id: 05878666
dt: j
an: 2011c.00445
au: Bishop, Jessica Pierson; Lamb, Lisa L.C.; Philipp, Randolph A.; Schappelle,
Bonnie P.; Whitacre, Ian
ti: First graders outwit a famous mathematician.
so: Teach. Child. Math. 17, No. 6, 350-358 (2011).
py: 2011
pu: National Council of Teachers of Mathematics (NCTM), Reston, VA
la: EN
cc: F42
ut: negative numbers; grade 1; equations; number concepts; mathematical logic;
elementary school mathematics
ci:
li: http://www.nctm.org/eresources/article_summary.asp?URI=TCM2011-02-350a&from=B
ab: Summary: In the third century, Diophantus, the "Father of Algebra" no less,
described equations of the form x + 20 = 4 as "absurd." The absurdity
stemmed from the fact that the result of four is obviously less than
the addend of twenty. And more than 1300 years later, Pascal argued
that subtracting four from zero leaves zero because of the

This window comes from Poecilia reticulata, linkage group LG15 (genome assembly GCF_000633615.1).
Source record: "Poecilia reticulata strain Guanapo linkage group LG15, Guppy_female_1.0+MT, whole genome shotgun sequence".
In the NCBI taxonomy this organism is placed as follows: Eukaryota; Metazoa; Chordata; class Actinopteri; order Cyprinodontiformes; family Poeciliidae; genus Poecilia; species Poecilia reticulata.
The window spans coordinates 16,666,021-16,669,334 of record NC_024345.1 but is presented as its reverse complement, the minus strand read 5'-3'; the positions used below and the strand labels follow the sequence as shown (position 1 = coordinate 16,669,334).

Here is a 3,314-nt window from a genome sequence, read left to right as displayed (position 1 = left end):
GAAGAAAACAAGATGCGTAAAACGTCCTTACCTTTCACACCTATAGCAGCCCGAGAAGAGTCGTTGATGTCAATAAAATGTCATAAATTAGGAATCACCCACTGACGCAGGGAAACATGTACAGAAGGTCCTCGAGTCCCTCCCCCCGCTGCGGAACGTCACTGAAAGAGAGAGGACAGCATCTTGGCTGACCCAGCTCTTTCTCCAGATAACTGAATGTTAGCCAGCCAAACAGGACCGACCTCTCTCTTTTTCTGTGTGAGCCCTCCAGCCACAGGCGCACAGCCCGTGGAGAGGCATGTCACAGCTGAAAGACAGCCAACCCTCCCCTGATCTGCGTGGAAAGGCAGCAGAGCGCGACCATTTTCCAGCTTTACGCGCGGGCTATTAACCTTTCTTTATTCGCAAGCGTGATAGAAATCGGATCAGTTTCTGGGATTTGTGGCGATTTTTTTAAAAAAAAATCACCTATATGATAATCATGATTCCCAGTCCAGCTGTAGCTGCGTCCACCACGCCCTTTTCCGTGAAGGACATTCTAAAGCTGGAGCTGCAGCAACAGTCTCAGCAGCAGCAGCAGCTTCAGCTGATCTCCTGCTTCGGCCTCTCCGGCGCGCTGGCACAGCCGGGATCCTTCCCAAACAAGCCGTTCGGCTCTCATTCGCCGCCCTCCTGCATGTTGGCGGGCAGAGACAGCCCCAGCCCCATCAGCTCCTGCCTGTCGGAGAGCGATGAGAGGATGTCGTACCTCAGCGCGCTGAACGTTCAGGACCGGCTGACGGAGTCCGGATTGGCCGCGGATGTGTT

impossibility of taking something from nothing. Surely, then, ideas
this challenging are too complex for first graders‒or are they?
Recent research shows that children as young as six years of age can,
in fact, reason about negative numbers and even perform basic
calculations using them (Behrend and Mohs 2006; Wilcox 2008). The
authors’ goal was to build on this research to further explore young
children’s ideas about negative numbers. This article describes the
background of their study, provides an overview of the tasks they used,
discusses children’s responses to these tasks, and identifies two
ways that students in their study reasoned about and approached
problems involving negative numbers. (Contains 1 table and 2 figures.)
(ERIC)
rv: